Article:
The northern star has, for centuries, served as a guiding beacon for travellers and explorers finding their way. In much the same way, developing economies need their own inspired focus upon which to chart and craft their future. The Caribbean region may very well find this in education. At present, it’s not uncommon for education to be the second, if not the largest budget allocation for many of the region’s biggest economies. This holds true for the most recent budgets of Jamaica, Barbados and Trinidad and Tobago. Is this enough then? If history has taught us anything is that the quantity of money thrown at something isn’t always the deciding factor. Indeed, new policy, reform and cross-economic integration are also much needed.

Reforming Education

What do we mean by this? Simply put, holistic and broad development of our human capital is needed. Many people oftentimes confuse this to mean a larger curriculum or broader emphasis on a greater repertoire of topics. This is far from the truth. Consequently, essays and case studies such as those by the Non-Partisan Education Review and Morgan International have dissected the nature of quantity vs quality in education. It was noted that the US system and those which emulate it prioritizes the former while higher rated educational systems such as those in Asia and European states place emphasis on quality.

The added benefit to such a system is far less stress and pressure for the individual student while allowing advancement based on aptitude and skill. Consider the educational structure of Germany for example. After primary school, students progress to one of the various tiered secondary schools which occupy an overall specialization. They range from those following a traditional grammar school model to those that combine apprenticeship with learning a ‘trade’ while others occupy heavily academic roles in preparation for higher education at university.

Education As A Regional Northstar
The German system allows for aptitude based advancement while producing professionals capable of filling various roles across numerous economic sectors – Photo Courtesy BBSW)

Of particular interest is the fact that none of these tiers in education are considered ‘superior’ to the other. Students are actively encouraged to play to their strengths and, through apprenticeship, are even guided towards careers with experience earned during their time at school. Indeed, one tier of these schools even prioritizes learning with specialization in a particular sport or athletic field. This compared to the region’s history of education rooted in the British Grammar school model wherein certain subjects and fields are considered more ‘prestigious’ than others whilst others are viewed as undesirable or relegated to a ‘second class’ status. Unfortunately, such sentiments only feed the paradigm of economic monoculture. In order to escape this yolk, education emphasizing the need for skill and advancement in numerous fields is required. Diverse education fuels diverse development.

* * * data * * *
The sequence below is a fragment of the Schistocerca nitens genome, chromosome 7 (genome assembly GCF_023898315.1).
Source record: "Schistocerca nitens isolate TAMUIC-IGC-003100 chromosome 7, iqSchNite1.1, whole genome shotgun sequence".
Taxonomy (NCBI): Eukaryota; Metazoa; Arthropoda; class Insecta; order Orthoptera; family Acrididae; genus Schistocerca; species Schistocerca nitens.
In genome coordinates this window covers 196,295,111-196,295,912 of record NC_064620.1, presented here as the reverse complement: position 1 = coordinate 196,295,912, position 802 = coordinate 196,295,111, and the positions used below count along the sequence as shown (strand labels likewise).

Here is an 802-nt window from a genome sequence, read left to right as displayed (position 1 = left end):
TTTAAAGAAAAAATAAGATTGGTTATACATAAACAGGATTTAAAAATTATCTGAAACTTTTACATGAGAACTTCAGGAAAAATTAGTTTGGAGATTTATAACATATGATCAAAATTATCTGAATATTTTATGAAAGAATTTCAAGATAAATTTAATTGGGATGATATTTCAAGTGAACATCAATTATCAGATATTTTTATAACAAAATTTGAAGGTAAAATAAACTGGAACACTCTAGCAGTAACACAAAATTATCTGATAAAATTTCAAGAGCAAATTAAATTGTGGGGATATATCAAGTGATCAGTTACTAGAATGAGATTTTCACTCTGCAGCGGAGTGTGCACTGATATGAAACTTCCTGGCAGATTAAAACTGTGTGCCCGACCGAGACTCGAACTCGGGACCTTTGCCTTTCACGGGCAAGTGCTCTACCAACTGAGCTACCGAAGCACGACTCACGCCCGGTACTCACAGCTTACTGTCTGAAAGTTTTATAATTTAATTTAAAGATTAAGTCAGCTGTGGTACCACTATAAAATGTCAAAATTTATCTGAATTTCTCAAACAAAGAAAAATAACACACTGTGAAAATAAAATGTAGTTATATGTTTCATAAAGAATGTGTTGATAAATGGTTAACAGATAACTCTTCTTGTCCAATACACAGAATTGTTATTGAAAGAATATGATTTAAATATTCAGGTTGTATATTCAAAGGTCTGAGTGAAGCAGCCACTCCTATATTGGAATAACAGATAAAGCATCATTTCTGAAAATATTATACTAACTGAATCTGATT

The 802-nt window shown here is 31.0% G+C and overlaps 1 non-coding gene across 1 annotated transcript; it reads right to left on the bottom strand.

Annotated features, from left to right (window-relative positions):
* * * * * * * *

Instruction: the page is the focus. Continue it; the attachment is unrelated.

Professional Teachers For Professional Students

If we want a higher quality of students we also require a higher quality of teachers. This means reassessed requirements but also improved pay and benefits. For example, teachers should be able to holistically contribute to a child’s development and approach tutelage using modern, nurturing methods. A piece by Study International notes that better-paid teachers tend to result in better students. Additionally, another analysis from Education Week observed that teachers receiving improved compensation were oftentimes smarter and more rounded. The rationale is simple. More pay means more incentive and more incentive fosters an environment more propitious for self-improvement.

The impact of such an initiative won’t be immediately measurable however and would instead become apparent over time. This as newer generations of pupils and teachers emerge from the system. Thus, as with any business endeavour, there is a degree of risk-taking when going down this path. Yet both the external evidence and the reality of current challenges are ahead of us and remain unchanged.

In much the same way, developing economies need their own inspired focus upon which to chart and craft their future. The Caribbean region may very well find this in education.

Contending With Costs

Consequently, these sorts of reforms may prove to be quite contentious in the Caribbean. For one, with many attaching notions of status and prestige to education, a meritocratic, tiered system, even if emulated slightly from that of a nation like Germany’s, would likely be met with great opposition from both public and private interests. Regardless, if nations wish to produce skilled, all rounded and multi-faceted individuals to join their workforces and be the next generation of innovators and entrepreneurs, reform is necessary. It will be up to those in power to skillfully if slowly, educate, agitate and gradually institute policy changes.

Furthermore, how can smaller Caribbean nations hope to engage in such a pursuit given the inevitable increases in costs? As previously mentioned, education stands as one of the biggest sources of expenditures in many budgets. Undoubtedly this will increase but should it come at the expense of other areas? The answer is obviously no. Therefore, in seeking to mitigate this obstacle, regional cooperation may be imperative.

Pooled resources, planning and finances will lead to immeasurably improved results for all parties involved. With that said, in our next piece, we’ll continue to expand on this undoubtedly complex and multifaceted topic. Of particular note, we’ll be looking at the economic side to things as well as assessing other reforms and initiatives that are both viable and beneficial. These include adopting digitization in education to cut costs as well as keeping in league with changing global economic trends.